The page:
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using old well for irrigation

Posted by Sarah80 5B OH (My Page) on
Tue, Jun 18, 13 at 22:56

I have a 7.4 acre property. We've been slowly evolving towards a drought I think (Central OH). We're on public water, but there is an old well that was used prior to water lines on our street.

We were thinking of installing an irrigation system, and using the well for it (free water).

We're meeting with a company next week to get a quote, but the person I talked to said there are a few ways to design the system for max efficiency...such as rain sensors, moisture sensors (buried in soil), etc so you don't water when it's raining, etc.

Absolute worst-case, I'd probably need to use about 22,000 gallons of water per day. If we "zone" off the property (lawn, veggies, planting beds, etc) we can spread our watering out over the week doing a zone or two per day. Part will be lawn, but a lot of it won't so we might consider "drip" irrigation, etc.

Would a typical well in Ohio be able to handle that capacity?

Also, do I have to get "permission" from the county to use an existing well, or only to drill a new one?

Follow-Up Postings:

RE: using old well for irrigation

Some more questions since I'm already here:

1. I plan to have lawn area, which would probably overall need the most water. I plan to do deep, once-weekly watering of around an inch, not the every day 15 minute spritzes lots of people do. I have a tall fescue lawn. These zones will probably have traditional sprinkler heads.

2. I will also have multiple zones for different planting beds...some will have a large tree plus some smaller things. These probably won't be watered regularly, but I want the ability to water fairly easily if the need arises, such as a drought. Since traditional rotor or spray heads are probably not the best option for trees/shrubs/perennials, what should I do? I am thinking some type of drip irrigation, even a detachable type thing, what options do I have here? I'd want something that I could do relatively easily if we have a dry spell, but it doesn't have to be there all the time.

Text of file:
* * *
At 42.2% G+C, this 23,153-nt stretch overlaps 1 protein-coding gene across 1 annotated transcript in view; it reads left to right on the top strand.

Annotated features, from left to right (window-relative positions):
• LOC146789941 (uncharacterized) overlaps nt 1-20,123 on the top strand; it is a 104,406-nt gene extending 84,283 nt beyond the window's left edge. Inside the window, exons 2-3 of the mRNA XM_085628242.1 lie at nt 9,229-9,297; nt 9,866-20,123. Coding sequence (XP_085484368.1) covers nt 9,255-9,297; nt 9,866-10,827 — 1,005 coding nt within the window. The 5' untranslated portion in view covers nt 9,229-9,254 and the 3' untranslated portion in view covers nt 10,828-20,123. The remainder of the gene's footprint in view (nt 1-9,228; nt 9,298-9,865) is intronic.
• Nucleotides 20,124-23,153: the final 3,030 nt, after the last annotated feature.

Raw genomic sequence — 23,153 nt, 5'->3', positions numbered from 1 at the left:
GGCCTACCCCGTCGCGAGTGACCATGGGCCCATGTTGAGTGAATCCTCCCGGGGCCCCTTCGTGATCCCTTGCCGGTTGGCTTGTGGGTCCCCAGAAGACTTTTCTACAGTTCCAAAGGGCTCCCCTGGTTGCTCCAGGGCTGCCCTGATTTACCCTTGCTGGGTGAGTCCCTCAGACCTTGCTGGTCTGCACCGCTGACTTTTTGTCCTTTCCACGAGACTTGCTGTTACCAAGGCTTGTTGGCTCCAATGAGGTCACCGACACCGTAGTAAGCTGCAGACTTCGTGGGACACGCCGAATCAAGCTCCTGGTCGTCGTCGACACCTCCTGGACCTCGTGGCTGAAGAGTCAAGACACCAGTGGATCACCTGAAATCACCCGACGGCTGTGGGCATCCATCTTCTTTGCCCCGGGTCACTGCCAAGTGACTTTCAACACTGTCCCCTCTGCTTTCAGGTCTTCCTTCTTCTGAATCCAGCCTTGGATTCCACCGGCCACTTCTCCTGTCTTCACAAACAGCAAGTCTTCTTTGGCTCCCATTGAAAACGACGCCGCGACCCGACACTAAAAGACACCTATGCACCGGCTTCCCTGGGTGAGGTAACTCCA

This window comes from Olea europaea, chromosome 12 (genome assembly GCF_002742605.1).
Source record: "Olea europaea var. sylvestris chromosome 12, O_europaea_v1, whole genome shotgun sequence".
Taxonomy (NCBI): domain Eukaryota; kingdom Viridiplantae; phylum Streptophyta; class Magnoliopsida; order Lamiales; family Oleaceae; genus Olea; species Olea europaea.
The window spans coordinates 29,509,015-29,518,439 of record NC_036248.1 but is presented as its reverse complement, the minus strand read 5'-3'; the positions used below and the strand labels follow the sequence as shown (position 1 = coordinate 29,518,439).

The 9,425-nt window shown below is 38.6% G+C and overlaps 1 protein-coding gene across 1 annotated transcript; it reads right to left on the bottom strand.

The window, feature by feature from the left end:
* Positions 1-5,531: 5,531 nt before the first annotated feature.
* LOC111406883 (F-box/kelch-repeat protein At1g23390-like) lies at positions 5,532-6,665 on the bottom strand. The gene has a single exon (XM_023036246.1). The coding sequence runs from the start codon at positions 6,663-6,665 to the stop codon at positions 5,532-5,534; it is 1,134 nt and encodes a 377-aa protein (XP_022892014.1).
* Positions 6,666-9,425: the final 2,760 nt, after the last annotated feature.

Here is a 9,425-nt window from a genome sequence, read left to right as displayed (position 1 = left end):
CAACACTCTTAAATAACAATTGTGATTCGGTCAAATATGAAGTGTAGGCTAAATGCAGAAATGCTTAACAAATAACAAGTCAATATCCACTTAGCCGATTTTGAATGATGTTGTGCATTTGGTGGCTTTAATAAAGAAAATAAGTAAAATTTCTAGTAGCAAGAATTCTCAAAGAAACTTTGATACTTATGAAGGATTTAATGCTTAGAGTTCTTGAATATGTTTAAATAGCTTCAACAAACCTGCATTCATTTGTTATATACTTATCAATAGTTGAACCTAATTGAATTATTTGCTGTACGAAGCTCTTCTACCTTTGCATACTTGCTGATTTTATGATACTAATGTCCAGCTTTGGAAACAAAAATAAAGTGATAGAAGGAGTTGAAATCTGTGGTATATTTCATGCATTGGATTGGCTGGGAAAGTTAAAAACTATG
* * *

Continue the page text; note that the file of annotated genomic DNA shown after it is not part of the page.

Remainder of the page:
3. Veggie garden etc. Similar to #2 - probably needs more water but a drip-type system is more useful.

The drip irrigation confuses me. I've used soaker hoses, but those might be cumbersome (if not impossible) to attach to an inground system. The bigger ones I've seen out west would be ugly if permanently sitting in a landscape.

Even the #2/#3 zones, I want to have something on a timer, semi-automated to where if I am choosing to use it, it will turn on and shut off as needed. Perhaps a rain sensor, etc.

Some summers here we don't even really need to water our lawns, so I want to be able to shut it on and off as needed but also have it automatic at times too, since droughts and dry spells do happen.

RE: using old well for irrigation

More questions (still waiting for answers...this forum is much less active than Trees is!)

-if the well water is "hard" and alkaline (both likely here, but I haven't tested) will it cause my irrigation system to clog up?

Is there a way to avoid this without chemicals that could hurt my plants or soil?

RE: using old well for irrigation


I wouldn't bite the hand that is there to help you. It say much about how you do business. You are seeking help for free and from other people who may be busy sometime and not on your time table. My advice is to seek professional help because your area is so large and diverse. I would go with the local talent who has can actually see your predicament. You are already getting some advice from a well contractor and other irrigation contractors. Get three separate contractors to give you ideas and bids. The forum then can help you analyze the quotes. You have asked many questions but provided very little actual information to make informed recommendation. Aloha

RE: using old well for irrigation

Feasible for sure, but you'd have to have some serious GPMs from that well to do that much water each day. Even if you were to plan it to take 8 hours each day to apply the 22,000 gallons, that's 45 gallons per minute, and that doesn't count for the fact that the system won't be able put out the full amt the well is capable of. I seem to recall 80% being the best-case scenario I read somewhere.

Since a lot of wells can only do about 5 GPM or less...your first order of business is to test that well and see what kind of output it has.

RE: using old well for irrigation

Well, turns out that even for the scaled-back system we ended up looking at, our well puts out less than a quarter of the water we'd need to make it work. It wasn't even quite 2 GPM.

The better news is, we might be buying a lot and building, so this might not matter!

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